India’s antibiotic combinations thwart efforts to curb drug resistance, say researchersBMJ 2018; 360 doi: https://doi.org/10.1136/bmj.k560 (Published 05 February 2018) Cite this as: BMJ 2018;360:k560
- Frederik Joelving
Rising sales of antibiotic combinations in India could be undermining global efforts to limit antimicrobial resistance, says a study that found dozens of unapproved and sometimes risky formulations on the market.1
India is the world’s top consumer of antibiotics and a hotbed for drug evading bacteria,23 which are exported globally by travellers. The problem is compounded by widespread use of drug combinations that mix antimicrobials and other medicines—known as fixed dose combinations (FDCs)—because one or more of the ingredients is usually unnecessary. This fuels overuse and thus resistance, needlessly exposing patients to side effects.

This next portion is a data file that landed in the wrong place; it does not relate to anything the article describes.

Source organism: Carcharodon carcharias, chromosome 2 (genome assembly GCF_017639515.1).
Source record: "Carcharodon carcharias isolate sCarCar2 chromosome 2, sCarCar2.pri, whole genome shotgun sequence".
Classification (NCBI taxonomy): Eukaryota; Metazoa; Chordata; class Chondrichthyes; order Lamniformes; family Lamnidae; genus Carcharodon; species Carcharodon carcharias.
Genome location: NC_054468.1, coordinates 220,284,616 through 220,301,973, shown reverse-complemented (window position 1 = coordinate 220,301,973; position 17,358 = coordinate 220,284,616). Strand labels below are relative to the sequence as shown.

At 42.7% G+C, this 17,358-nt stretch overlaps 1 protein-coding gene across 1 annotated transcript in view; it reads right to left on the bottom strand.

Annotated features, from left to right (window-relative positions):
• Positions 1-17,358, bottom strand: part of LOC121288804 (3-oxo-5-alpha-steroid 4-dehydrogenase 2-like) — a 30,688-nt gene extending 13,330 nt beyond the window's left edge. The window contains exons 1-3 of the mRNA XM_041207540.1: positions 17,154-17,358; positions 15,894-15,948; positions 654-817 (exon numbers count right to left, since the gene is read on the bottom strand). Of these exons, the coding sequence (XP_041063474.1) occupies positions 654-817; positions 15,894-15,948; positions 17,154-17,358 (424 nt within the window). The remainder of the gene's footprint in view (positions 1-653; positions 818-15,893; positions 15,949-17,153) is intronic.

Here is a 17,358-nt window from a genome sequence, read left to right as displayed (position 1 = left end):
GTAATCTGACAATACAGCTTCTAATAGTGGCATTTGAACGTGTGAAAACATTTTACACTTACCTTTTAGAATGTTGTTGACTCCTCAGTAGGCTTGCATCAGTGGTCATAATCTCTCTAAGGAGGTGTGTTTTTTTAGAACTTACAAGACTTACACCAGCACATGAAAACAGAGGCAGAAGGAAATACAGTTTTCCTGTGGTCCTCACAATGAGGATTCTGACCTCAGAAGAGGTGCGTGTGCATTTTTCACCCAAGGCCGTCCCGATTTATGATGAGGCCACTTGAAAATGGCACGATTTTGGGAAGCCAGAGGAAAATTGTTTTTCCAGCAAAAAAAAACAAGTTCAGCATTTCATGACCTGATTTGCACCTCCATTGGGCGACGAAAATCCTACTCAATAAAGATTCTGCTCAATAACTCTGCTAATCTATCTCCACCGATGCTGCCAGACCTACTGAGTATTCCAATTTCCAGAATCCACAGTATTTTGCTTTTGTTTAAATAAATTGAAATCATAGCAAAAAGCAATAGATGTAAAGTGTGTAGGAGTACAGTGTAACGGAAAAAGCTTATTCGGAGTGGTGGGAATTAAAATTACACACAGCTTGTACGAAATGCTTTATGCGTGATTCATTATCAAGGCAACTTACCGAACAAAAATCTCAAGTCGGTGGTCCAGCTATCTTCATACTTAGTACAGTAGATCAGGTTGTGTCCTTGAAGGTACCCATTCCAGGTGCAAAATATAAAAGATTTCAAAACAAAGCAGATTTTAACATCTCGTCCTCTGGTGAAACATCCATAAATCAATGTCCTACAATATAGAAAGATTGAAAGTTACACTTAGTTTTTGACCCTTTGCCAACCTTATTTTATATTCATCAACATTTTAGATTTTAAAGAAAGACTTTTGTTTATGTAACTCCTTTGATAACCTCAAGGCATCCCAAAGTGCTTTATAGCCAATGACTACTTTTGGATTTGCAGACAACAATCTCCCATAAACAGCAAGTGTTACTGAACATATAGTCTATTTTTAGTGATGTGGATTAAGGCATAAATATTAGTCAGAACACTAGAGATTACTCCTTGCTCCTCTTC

“We can’t blame all antimicrobial resistance on India, but they are creating a problem for themselves and everybody else with these fixed dose combinations,” said Kathleen Holloway, a retired World Health Organization staffer based at the University of Sussex, UK, who has studied drug resistance in Asia but was not involved in the new study. “There is absolutely no excuse for having all these things on the market.”
Combination products account for almost half of the drugs on sale in India. …
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